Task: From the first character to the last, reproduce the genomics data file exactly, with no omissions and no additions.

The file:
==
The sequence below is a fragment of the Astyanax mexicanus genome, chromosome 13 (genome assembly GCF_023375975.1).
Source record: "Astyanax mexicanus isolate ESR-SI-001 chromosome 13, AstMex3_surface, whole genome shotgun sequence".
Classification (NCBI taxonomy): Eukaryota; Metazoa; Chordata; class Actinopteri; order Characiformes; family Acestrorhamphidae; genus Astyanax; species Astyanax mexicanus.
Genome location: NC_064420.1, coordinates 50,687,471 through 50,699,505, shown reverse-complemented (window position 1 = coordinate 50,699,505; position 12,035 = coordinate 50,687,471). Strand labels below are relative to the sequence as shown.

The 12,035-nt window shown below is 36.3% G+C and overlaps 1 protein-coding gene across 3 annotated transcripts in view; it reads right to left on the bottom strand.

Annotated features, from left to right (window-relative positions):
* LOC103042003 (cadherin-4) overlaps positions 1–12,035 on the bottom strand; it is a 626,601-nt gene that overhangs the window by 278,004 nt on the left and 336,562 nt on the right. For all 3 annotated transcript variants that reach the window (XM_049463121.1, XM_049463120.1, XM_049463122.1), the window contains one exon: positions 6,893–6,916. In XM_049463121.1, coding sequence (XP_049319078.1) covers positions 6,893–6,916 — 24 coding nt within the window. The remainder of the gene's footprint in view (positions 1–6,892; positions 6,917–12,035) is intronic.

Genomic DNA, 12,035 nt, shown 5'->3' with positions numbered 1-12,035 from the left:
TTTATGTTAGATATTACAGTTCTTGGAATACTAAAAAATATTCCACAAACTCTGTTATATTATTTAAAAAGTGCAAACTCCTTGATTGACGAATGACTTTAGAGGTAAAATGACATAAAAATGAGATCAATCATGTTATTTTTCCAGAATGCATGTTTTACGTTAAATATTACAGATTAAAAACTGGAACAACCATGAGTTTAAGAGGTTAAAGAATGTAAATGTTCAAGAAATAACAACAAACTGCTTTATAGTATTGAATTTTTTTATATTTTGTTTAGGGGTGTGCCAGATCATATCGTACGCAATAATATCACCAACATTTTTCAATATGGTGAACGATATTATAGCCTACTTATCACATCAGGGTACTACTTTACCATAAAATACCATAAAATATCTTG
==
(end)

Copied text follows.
The sequence below is a fragment of the Astyanax mexicanus genome, chromosome 13 (genome assembly GCF_023375975.1).
Source record: "Astyanax mexicanus isolate ESR-SI-001 chromosome 13, AstMex3_surface, whole genome shotgun sequence".
Classification (NCBI taxonomy): Eukaryota; Metazoa; Chordata; class Actinopteri; order Characiformes; family Acestrorhamphidae; genus Astyanax; species Astyanax mexicanus.
Genome location: NC_064420.1, coordinates 50,687,471 through 50,699,505, shown reverse-complemented (window position 1 = coordinate 50,699,505; position 12,035 = coordinate 50,687,471). Strand labels below are relative to the sequence as shown.

The 12,035-nt window shown below is 36.3% G+C and overlaps 1 protein-coding gene across 3 annotated transcripts in view; it reads right to left on the bottom strand.

Annotated features, from left to right (window-relative positions):
* LOC103042003 (cadherin-4) overlaps positions 1–12,035 on the bottom strand; it is a 626,601-nt gene that overhangs the window by 278,004 nt on the left and 336,562 nt on the right. For all 3 annotated transcript variants that reach the window (XM_049463121.1, XM_049463120.1, XM_049463122.1), the window contains one exon: positions 6,893–6,916. In XM_049463121.1, coding sequence (XP_049319078.1) covers positions 6,893–6,916 — 24 coding nt within the window. The remainder of the gene's footprint in view (positions 1–6,892; positions 6,917–12,035) is intronic.

Genomic DNA, 12,035 nt, shown 5'->3' with positions numbered 1-12,035 from the left:
TTTATGTTAGATATTACAGTTCTTGGAATACTAAAAAATATTCCACAAACTCTGTTATATTATTTAAAAAGTGCAAACTCCTTGATTGACGAATGACTTTAGAGGTAAAATGACATAAAAATGAGATCAATCATGTTATTTTTCCAGAATGCATGTTTTACGTTAAATATTACAGATTAAAAACTGGAACAACCATGAGTTTAAGAGGTTAAAGAATGTAAATGTTCAAGAAATAACAACAAACTGCTTTATAGTATTGAATTTTTTTATATTTTGTTTAGGGGTGTGCCAGATCATATCGTACGCAATAATATCACCAACATTTTTCAATATGGTGAACGATATTATAGCCTACTTATCACATCAGGGTACTACTTTACCATAAAATACCATAAAATATCTTG